A Collaboration with the University of Pittsburgh

UN rights expert: North Korea should release political prisoners before peace talks

[JURIST] The Special Rapporteur on the situation of human rights in the Democratic People's Republic of Korea [official website], Tomás Ojea Quintana, urged [UN News Centre report] North Korea Thursday to begin to release its political prisoners in anticipation of the proposed June 12 denuclearization talks with the US.

"It might be a gradual process, it's not that I'm saying you should open up all these prisons and release the prisoners, because I am a reasonable expert," said Quintana. Human rights experts believe there may be more than 80,000 political prisoners in North Korea.

Quintana said that human rights must be part of the talks, saying "human rights and security and peace are interlinked." He criticized the rights of the North Korean people being left out of previous unsuccessful denuclearization talks with the DPKR.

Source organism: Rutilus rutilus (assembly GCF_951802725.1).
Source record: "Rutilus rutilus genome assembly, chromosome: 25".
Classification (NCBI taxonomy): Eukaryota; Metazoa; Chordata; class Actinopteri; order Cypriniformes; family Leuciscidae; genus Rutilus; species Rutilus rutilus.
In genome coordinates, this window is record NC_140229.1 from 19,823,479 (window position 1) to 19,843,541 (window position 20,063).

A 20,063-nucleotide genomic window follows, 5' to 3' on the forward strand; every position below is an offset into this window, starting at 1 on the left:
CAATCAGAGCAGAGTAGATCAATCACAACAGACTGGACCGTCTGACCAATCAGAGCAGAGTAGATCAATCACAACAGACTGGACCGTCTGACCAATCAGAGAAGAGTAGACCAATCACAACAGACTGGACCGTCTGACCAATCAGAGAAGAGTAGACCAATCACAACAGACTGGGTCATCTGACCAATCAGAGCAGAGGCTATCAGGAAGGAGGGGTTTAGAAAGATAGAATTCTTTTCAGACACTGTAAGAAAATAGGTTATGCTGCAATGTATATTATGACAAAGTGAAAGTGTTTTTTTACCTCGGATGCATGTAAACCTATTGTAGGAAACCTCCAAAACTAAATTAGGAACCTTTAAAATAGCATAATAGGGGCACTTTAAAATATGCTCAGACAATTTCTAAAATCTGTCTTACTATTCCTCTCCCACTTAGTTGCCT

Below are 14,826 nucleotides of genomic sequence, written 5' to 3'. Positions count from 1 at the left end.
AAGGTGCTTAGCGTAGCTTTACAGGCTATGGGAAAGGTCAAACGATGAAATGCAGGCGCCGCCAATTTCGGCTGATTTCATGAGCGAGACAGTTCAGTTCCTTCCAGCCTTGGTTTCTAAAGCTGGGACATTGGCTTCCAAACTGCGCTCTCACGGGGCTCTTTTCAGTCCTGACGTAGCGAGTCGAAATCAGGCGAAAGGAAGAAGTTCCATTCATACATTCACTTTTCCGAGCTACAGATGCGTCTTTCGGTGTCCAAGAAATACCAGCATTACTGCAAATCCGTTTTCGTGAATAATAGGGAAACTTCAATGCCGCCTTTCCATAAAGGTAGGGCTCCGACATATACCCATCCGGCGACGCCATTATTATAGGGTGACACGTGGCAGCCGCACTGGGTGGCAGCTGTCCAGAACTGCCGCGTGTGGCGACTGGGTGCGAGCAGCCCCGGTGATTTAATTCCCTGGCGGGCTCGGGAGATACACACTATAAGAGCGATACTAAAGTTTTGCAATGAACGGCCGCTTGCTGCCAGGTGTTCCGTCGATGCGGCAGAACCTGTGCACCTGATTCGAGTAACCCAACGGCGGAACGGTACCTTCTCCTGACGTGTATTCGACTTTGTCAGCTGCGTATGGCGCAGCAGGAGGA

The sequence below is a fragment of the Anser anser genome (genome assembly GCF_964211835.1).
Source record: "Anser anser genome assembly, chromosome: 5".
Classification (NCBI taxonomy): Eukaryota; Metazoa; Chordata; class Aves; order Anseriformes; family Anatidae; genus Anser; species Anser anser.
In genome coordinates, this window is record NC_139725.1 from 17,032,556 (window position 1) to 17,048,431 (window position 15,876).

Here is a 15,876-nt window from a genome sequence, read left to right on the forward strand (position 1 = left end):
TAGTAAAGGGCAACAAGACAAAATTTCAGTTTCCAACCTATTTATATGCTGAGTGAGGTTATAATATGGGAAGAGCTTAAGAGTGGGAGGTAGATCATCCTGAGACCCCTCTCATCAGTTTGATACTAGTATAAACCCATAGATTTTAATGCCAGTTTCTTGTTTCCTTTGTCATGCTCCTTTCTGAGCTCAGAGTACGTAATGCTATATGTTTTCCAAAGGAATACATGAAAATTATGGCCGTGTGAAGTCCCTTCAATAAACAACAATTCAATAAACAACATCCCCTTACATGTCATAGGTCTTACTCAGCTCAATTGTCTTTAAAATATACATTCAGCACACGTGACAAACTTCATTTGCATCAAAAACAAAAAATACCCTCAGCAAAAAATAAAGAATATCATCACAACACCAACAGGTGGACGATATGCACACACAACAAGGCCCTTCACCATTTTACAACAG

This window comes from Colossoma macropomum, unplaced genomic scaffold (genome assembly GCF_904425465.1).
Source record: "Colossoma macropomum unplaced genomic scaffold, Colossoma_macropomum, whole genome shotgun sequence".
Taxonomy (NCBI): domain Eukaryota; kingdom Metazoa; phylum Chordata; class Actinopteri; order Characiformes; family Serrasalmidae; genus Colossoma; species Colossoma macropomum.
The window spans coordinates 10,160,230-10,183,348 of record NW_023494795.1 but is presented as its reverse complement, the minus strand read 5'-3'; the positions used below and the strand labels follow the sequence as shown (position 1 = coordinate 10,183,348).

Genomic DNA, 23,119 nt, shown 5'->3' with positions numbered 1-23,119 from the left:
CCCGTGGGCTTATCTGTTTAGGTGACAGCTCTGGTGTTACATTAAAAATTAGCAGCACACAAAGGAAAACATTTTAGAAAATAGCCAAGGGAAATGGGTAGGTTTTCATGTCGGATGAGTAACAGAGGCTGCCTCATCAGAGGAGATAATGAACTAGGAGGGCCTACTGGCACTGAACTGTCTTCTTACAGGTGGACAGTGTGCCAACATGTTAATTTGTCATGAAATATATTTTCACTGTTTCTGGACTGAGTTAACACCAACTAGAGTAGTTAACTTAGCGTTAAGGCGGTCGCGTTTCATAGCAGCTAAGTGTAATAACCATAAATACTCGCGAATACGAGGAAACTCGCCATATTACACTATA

In December the UN human rights chief said [JURIST report] that sanctions against North Korea limit aid efforts. In November US President Donald Trump placed [JURIST report] North Korea on a list of state sponsors of terrorism. In October the US Treasury imposed [JURIST report] sanctions on North Korea due to the country's human rights abuses.

About Paper Chase

Paper Chase is JURIST's real-time legal news service, powered by a team of 30 law student reporters and editors led by law professor Bernard Hibbitts at the University of Pittsburgh School of Law. As an educational service, Paper Chase is dedicated to presenting important legal news and materials rapidly, objectively and intelligibly in an accessible format.

© Copyright JURIST Legal News and Research Services, Inc., 2013.